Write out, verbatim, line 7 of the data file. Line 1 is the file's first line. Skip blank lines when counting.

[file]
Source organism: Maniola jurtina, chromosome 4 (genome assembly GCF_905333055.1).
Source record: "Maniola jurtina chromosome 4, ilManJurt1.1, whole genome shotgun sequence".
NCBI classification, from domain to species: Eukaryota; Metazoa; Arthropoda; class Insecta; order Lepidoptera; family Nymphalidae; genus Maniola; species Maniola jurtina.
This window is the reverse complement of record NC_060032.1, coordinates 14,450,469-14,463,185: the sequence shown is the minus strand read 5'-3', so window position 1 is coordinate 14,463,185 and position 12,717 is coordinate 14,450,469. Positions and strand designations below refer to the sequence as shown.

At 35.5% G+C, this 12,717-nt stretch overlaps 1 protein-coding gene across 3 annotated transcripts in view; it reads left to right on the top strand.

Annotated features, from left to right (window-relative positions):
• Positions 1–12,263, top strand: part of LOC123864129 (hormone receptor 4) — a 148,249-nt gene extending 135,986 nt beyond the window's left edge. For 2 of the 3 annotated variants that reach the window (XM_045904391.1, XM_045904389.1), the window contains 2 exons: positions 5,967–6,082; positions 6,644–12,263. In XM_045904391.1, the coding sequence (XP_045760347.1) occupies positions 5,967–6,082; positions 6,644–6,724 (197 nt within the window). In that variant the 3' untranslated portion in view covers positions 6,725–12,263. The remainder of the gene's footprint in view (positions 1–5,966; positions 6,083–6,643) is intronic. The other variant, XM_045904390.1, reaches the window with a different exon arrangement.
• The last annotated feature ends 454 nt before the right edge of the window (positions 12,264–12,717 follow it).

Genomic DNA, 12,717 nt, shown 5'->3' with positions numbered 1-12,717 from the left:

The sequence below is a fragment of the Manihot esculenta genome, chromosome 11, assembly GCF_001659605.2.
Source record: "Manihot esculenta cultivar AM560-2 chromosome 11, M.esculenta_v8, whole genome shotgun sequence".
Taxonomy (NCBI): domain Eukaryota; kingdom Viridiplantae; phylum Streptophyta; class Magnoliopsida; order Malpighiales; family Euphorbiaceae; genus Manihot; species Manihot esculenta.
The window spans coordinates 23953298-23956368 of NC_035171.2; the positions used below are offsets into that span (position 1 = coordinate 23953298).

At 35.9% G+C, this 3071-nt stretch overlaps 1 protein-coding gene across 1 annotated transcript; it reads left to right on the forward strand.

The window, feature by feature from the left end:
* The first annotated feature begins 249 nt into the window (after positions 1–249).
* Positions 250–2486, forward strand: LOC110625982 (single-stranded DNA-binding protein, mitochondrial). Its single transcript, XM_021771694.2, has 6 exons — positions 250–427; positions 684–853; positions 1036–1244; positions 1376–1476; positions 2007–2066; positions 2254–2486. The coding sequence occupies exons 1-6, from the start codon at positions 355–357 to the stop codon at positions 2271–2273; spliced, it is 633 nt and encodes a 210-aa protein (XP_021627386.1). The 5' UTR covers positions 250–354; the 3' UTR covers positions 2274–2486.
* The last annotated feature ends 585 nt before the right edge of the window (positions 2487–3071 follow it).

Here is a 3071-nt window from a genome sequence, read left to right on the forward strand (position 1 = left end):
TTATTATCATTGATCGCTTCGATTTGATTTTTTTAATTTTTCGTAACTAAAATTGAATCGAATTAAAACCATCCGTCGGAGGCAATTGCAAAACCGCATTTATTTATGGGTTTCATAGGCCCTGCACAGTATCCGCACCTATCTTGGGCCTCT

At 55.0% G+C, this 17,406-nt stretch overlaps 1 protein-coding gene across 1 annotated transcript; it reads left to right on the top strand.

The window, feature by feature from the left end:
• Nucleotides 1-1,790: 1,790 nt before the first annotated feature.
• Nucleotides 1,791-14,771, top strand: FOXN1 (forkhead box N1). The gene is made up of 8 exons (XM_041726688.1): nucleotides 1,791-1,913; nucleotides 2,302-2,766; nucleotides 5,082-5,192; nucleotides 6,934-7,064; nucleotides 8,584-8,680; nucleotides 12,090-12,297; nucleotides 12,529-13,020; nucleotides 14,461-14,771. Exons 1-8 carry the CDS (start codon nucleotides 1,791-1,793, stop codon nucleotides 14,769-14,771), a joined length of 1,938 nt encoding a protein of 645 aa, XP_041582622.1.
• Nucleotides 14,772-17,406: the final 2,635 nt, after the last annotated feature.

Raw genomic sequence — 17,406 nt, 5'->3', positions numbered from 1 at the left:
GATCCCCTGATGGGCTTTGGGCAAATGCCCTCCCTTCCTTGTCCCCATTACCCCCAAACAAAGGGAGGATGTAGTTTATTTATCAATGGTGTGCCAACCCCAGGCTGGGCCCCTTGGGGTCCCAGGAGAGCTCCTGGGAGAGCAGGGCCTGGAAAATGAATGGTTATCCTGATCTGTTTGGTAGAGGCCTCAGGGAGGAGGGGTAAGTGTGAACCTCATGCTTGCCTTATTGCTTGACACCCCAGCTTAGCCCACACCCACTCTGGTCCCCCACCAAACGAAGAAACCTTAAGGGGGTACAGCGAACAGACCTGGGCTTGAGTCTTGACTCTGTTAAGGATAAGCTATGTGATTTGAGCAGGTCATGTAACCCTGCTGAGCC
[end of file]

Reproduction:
• Positions 1–12,263, top strand: part of LOC123864129 (hormone receptor 4) — a 148,249-nt gene extending 135,986 nt beyond the window's left edge. For 2 of the 3 annotated variants that reach the window (XM_045904391.1, XM_045904389.1), the window contains 2 exons: positions 5,967–6,082; positions 6,644–12,263. In XM_045904391.1, the coding sequence (XP_045760347.1) occupies positions 5,967–6,082; positions 6,644–6,724 (197 nt within the window). In that variant the 3' untranslated portion in view covers positions 6,725–12,263. The remainder of the gene's footprint in view (positions 1–5,966; positions 6,083–6,643) is intronic. The other variant, XM_045904390.1, reaches the window with a different exon arrangement.